By Karen Finney - 11/28/11 11:47 PM EST
While trying to motivate his team for a grueling second half in the film “Any Given Sunday,” Al Pacino implores them, “Life is just a game of inches. So is football. Because in either game, life or football, the margin for error is so small.”
The same can be said about politics. Yes, it’s increasingly grueling and ugly, but it’s also the case that demographic, economic and social changes have transformed modern electoral strategies from focusing solely on broad blocs of voters into a vote-by-vote game of inches. Elections are increasingly won on thin margins. As Karl Rove recognized in 2000 with the soccer moms, or 2004 with evangelical voters, in addition to their traditional base voters, campaigns must now identify and create new coalitions in order to win.
The 2000 and 2004 elections also taught Democrats that in order to win, we would have to overcome extensive GOP voter-suppression schemes, which resulted in an estimated loss of 5 million votes in the 2004 reelection of President Bush.
A new report from the Center for American Progress analyzes the impact demographic changes and the new electorate could have on the 2012 election game of inches. They note that in 2008, while Republicans lost their majority in the South as Democrats won in Virginia, North Carolina and Florida, Democrats solidified gains made in the West. As they observe, “Republicans continue to hold strong advantages when the voting electorate is older, more conservative and less diverse than the overall population.” Additionally, increases in the number of young voters (“millennials”), communities of color including African-American and Latino and unmarried women, since 2008, again favor the Obama team and Democrats. In other words, the opportunities for Democrats are expanding while the playing field for the GOP is contracting.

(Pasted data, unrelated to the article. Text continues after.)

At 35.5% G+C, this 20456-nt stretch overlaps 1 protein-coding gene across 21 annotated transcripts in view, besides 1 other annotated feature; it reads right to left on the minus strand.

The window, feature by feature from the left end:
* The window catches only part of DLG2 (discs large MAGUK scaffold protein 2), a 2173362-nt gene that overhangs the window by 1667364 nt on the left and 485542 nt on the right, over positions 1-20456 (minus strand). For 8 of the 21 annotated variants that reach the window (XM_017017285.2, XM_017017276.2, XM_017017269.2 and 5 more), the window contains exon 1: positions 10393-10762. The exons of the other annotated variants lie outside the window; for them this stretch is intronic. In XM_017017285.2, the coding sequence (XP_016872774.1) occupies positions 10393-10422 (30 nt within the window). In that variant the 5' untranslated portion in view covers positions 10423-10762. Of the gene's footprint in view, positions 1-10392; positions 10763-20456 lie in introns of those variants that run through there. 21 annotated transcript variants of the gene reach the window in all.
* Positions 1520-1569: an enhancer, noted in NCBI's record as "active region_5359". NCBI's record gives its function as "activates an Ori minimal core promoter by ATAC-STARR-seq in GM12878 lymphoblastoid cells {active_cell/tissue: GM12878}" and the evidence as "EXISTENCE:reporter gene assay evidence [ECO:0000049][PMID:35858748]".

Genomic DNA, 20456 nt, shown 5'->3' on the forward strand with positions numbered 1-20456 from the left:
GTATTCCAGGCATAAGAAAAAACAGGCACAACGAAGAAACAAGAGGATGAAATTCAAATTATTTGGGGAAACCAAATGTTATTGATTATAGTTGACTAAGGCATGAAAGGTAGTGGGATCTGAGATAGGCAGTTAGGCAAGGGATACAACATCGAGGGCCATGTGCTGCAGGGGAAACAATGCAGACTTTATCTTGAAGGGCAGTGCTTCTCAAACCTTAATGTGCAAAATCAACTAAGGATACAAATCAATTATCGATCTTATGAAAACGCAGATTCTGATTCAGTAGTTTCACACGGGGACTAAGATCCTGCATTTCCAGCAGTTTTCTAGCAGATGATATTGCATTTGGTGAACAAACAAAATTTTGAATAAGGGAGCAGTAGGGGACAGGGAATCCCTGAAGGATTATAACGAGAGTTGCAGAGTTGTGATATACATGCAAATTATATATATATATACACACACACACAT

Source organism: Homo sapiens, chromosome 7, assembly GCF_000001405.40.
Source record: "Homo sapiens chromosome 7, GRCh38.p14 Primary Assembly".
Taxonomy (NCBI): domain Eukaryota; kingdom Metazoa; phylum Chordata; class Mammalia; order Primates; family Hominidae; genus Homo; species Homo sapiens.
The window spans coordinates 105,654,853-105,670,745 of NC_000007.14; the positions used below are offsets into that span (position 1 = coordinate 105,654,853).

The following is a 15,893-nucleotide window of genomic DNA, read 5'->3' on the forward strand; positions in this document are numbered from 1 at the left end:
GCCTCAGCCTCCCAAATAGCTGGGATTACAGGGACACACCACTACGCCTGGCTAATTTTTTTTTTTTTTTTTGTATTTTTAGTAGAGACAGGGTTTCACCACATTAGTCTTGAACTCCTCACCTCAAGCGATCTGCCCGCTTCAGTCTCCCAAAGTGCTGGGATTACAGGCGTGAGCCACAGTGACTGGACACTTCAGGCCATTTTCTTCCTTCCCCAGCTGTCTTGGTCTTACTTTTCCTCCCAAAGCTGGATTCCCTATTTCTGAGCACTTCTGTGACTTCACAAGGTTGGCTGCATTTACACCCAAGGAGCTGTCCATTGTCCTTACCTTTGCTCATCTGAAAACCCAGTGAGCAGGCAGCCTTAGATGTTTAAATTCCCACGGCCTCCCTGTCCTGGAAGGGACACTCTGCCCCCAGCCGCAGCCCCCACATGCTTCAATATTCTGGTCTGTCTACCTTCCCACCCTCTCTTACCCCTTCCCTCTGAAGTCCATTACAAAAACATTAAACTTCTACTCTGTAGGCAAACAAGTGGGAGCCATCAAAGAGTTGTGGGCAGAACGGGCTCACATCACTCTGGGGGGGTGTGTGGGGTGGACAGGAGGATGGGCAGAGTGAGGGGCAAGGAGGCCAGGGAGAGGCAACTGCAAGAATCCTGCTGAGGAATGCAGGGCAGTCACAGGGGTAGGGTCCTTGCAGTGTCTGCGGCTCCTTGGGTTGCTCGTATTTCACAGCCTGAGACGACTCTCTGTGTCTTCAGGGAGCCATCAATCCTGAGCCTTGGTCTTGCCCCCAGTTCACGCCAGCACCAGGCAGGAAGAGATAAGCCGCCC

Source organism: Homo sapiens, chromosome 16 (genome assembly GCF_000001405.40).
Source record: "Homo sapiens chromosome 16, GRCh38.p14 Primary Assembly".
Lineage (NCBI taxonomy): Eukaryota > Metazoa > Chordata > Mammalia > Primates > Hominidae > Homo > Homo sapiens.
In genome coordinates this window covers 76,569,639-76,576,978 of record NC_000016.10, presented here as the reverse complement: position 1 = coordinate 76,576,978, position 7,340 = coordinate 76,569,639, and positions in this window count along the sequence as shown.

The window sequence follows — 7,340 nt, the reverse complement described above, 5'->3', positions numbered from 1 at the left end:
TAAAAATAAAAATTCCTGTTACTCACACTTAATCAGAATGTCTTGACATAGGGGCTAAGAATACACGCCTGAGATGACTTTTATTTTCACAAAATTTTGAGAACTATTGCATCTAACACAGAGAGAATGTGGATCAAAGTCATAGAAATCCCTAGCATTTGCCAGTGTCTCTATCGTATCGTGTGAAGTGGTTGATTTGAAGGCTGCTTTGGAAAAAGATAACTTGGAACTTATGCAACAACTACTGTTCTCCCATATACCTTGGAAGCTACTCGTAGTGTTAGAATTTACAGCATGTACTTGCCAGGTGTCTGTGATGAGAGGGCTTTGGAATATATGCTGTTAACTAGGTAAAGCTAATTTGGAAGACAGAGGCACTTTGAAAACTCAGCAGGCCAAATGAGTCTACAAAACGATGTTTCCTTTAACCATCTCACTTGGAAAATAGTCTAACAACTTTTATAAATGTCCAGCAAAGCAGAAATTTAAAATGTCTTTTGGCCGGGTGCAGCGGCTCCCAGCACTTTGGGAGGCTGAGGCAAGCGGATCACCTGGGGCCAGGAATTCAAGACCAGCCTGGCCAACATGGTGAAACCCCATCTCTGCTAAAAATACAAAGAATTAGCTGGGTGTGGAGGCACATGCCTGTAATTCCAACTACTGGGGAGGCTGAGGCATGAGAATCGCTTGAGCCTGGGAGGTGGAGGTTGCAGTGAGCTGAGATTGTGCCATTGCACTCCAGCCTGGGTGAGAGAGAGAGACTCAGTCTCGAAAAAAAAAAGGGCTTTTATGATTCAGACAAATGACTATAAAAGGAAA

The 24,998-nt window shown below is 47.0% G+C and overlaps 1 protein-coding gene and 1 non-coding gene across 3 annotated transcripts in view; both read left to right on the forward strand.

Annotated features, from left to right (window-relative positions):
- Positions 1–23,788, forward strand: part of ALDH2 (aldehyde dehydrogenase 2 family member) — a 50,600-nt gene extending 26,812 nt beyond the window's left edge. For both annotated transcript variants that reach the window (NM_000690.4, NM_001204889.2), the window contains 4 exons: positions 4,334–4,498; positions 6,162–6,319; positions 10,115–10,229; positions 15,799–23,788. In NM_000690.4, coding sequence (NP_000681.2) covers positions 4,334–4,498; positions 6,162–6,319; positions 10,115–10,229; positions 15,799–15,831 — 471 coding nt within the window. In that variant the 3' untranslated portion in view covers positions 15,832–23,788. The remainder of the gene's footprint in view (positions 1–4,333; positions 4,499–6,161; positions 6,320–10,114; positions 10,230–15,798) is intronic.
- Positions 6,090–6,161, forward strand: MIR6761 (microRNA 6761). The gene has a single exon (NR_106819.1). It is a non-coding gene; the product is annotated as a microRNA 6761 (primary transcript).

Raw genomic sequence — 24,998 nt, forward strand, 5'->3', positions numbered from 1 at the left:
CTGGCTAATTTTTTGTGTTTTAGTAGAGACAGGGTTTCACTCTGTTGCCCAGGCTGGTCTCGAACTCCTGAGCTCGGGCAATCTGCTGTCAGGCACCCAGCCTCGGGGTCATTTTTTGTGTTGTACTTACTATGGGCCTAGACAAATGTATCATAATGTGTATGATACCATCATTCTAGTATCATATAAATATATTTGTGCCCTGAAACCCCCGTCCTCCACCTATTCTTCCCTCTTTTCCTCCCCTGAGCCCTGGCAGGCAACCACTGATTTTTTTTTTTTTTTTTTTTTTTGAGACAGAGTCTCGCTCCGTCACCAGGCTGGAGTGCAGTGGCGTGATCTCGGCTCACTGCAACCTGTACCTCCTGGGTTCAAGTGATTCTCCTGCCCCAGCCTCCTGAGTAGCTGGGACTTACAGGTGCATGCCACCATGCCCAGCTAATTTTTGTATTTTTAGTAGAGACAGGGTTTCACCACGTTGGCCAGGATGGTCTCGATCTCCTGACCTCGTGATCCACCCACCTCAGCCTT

So it should come as no surprise that rather than embracing these changes, the GOP has put a significant amount of money and effort into appeasing its base, as well as suppressing votes among the same emerging coalition of Democratic voters in the same traditional swing states and states where Democrats have begun to make gains.
Enabled by Republican gains in statehouses and legislatures in 2010, new voter ID laws and voter-registration requirements have either been enacted, are pending, or in some cases have been defeated as the GOP works to make up those inches and cling to the ones they have, including: South Carolina, Georgia, Alabama, Tennessee, Florida, Indiana, Iowa, Ohio, Wisconsin, North Carolina, Pennsylvania, Colorado, Montana, Michigan, Nevada, New Mexico, Texas, Kansas and West Virginia.
Again in 2012, the margin of error will be small. It won’t be enough for Democrats to energize our base, re-energize the Obama voters and identify new voters to inch our way to the finish line. While there’s a significant lack of evidence of voter fraud, there is an abundance of evidence for the potential disenfranchisement of Americans. It’s estimated that the (at least) 21 million Americans who do not have the required identification includes 25 percent of African-Americans, 15 percent of those earning less than $35,000, 18 percent of citizens age 65 or older and 20 percent of voters ages 18 to 29. The Brennan Center for Justice estimates that the new laws could make it harder for more than 5 million people to vote in 2012.
Karen Finney is a political analyst for MSNBC and Democratic consultant.